My right honourable friend the Lord Chancellor and Secretary of State for Justice has made the following Written Ministerial Statement.
As the House will be aware, Her Majesty graciously accepted my recommendation that Michael Shields should be granted a free pardon under the Royal Prerogative of Mercy. He was released from custody on 9 September. I have placed in the Library the statement I made to the press on that day.
In July 2005 Mr Shields was convicted in Bulgaria of the attempted murder of a Bulgarian national called Martin Georgiev. Mr Georgiev suffered a brutal and unprovoked attack in the Bulgarian resort of Varna where violence flared in the early hours of 30 May 2005. Mr Shields was sentenced to 15 years, reduced to 10 on appeal. In 2006 he was returned to England to complete his sentence here. He applied for a free pardon under the Royal Prerogative of Mercy. However, it had been the long-standing practice, on an equally long-standing legal interpretation of the 1983 Convention on the Transfer of Sentenced Persons, that the “receiving state” had to respect the decision of the sentencing state, so I did not initially entertain the application.
This approach was challenged in a judicial review and on 17 December last year the Administrative Court declared that I should consider the application and said, “the grant of a free pardon would appear to require a conclusion that, taking the Bulgarian courts’ judgment for what it is and without calling in question its correctness on the material which those courts considered, fresh evidence which the Bulgarian court did not consider, taken with the material which they did consider and their judgment upon it, justifies a conclusion that Michael Shields is morally and technically innocent”.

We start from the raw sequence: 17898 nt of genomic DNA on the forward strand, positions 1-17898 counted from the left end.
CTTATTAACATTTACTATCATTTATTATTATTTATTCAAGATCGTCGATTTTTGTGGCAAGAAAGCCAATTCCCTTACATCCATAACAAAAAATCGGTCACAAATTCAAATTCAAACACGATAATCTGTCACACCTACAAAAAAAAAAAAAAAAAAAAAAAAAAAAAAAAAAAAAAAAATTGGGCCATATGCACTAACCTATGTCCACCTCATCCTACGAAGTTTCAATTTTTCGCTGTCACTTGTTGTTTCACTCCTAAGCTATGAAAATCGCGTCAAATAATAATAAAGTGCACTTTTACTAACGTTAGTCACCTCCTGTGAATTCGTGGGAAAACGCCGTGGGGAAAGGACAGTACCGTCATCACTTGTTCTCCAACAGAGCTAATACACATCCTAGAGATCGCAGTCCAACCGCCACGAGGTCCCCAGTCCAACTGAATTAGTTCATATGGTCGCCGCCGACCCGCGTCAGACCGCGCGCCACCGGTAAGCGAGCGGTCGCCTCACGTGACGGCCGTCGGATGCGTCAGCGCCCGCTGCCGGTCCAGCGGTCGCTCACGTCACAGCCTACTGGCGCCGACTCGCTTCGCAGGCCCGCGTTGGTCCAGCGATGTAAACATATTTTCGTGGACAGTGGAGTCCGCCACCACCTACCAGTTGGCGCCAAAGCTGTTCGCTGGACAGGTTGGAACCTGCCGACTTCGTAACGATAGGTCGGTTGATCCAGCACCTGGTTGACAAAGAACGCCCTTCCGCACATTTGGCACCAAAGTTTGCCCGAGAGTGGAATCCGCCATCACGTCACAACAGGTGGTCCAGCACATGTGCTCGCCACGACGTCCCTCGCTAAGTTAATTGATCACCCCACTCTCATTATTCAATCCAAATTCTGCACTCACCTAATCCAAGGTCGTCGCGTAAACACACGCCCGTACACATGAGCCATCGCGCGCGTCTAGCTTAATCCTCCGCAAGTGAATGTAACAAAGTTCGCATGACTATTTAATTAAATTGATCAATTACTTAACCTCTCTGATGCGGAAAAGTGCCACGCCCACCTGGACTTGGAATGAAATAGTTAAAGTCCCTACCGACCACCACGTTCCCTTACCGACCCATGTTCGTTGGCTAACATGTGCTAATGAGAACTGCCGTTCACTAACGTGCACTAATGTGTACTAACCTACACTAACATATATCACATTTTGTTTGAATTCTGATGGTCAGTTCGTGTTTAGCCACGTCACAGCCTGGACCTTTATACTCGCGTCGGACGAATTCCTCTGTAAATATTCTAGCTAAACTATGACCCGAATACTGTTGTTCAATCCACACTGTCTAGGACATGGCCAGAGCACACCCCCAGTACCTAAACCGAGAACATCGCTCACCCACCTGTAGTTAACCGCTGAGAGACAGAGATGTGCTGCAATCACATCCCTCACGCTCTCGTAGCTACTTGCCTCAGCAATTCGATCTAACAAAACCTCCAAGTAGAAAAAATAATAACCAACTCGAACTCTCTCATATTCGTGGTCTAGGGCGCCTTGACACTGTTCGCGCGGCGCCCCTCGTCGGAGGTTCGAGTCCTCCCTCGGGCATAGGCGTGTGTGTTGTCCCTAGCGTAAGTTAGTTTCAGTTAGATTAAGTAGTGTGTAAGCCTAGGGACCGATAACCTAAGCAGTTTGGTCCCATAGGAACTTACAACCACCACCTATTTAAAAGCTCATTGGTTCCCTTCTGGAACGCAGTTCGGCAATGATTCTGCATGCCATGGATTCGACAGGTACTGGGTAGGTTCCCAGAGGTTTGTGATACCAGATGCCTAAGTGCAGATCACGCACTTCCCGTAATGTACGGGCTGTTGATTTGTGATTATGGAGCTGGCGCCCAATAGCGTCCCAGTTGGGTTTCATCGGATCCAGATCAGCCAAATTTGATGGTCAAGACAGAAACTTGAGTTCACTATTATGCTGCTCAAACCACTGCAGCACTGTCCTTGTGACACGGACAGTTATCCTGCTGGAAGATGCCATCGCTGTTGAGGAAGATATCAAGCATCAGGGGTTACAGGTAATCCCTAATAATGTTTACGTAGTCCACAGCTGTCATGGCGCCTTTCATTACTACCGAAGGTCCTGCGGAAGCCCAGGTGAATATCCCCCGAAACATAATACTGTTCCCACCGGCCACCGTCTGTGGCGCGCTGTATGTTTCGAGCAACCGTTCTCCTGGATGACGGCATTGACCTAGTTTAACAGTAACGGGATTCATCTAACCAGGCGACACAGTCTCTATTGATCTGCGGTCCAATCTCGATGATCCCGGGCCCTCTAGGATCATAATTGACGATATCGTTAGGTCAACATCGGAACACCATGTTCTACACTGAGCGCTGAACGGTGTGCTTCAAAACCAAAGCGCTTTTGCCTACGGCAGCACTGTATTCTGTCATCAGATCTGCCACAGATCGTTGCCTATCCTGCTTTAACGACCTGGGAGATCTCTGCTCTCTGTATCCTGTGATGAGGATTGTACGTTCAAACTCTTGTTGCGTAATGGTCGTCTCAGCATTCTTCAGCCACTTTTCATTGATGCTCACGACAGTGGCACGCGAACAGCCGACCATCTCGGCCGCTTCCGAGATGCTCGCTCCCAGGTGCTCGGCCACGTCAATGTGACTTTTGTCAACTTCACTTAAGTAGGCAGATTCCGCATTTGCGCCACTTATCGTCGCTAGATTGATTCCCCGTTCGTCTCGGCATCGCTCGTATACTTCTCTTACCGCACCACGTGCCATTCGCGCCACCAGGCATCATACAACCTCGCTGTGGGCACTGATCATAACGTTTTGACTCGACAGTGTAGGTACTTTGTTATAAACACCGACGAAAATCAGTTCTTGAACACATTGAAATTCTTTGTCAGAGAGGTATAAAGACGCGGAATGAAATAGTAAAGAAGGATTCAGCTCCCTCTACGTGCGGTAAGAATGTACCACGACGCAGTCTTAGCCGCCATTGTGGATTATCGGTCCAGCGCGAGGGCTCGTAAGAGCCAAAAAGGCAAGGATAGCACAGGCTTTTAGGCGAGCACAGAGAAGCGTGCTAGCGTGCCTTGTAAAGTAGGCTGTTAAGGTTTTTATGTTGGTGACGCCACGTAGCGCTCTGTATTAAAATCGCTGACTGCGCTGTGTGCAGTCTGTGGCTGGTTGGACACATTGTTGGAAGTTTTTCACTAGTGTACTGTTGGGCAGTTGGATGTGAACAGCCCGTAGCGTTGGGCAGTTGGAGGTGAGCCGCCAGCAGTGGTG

I accepted the judgment of the court and sought straight away to ensure from Mr Shields’ legal team that I had available all the evidence in this case. I appointed senior counsel to assist me and, with the agreement of the Chief Constable, Merseyside Police conducted further inquiries on my behalf.
On 2 July after the most careful consideration of the evidence I made a provisional decision to refuse Michael Shields’ application for a free pardon. I did so because I was not satisfied that Mr Shields passed the test of “moral and technical innocence” that the administrative court expected me to apply.
I made clear at the time that I would consider any further representations before I made a final decision. I also offered Mr Shields’ parents the opportunity of a meeting so they could make representations to me in person.
Written representations I received over the course of the summer did not persuade me that my provisional decision of 2 July had been wrong. However, on 28 August I had a meeting with Mr Shields’ parents. The meeting was also attended by their daughter, by Louise Ellman MP and by Councillor Joe Anderson of Liverpool City Council.
At that meeting I was presented with significant new information which had not been presented to me before. Following further inquiries after the meeting I determined the new information to be both truthful and credible. Once again Merseyside police assisted me. The new evidence profoundly changed my consideration of this matter and showed other, existing, evidence in a new light. What had not previously appeared credible now appeared to be so.
Taking all the evidence together I concluded that Michael Shields was in fact telling the truth when he said he was innocent of the attempted murder of Martin Georgiev. The test of moral and technical innocence had therefore been met so Mr Shields was granted the free pardon he sought and released from custody.
One issue that has emerged from this case is the appropriateness or otherwise of the Justice Secretary exercising a power that involves him in making findings of fact in cases where miscarriage of justice is alleged in cases from abroad. I am clear that it is not a suitable function for the Executive. Indeed, any role for a Secretary of State in referring alleged miscarriages of justice occurring within the jurisdiction to the appeal courts was removed by the 1995 Criminal Appeal Act, which established the Criminal Cases Review Commission. I intend looking at options, though I have yet to form any view as to how future such applications should be handled. I shall, of course, consult and in doing so I will want to hear the views of the Criminal Cases Review Commission and others with an interest.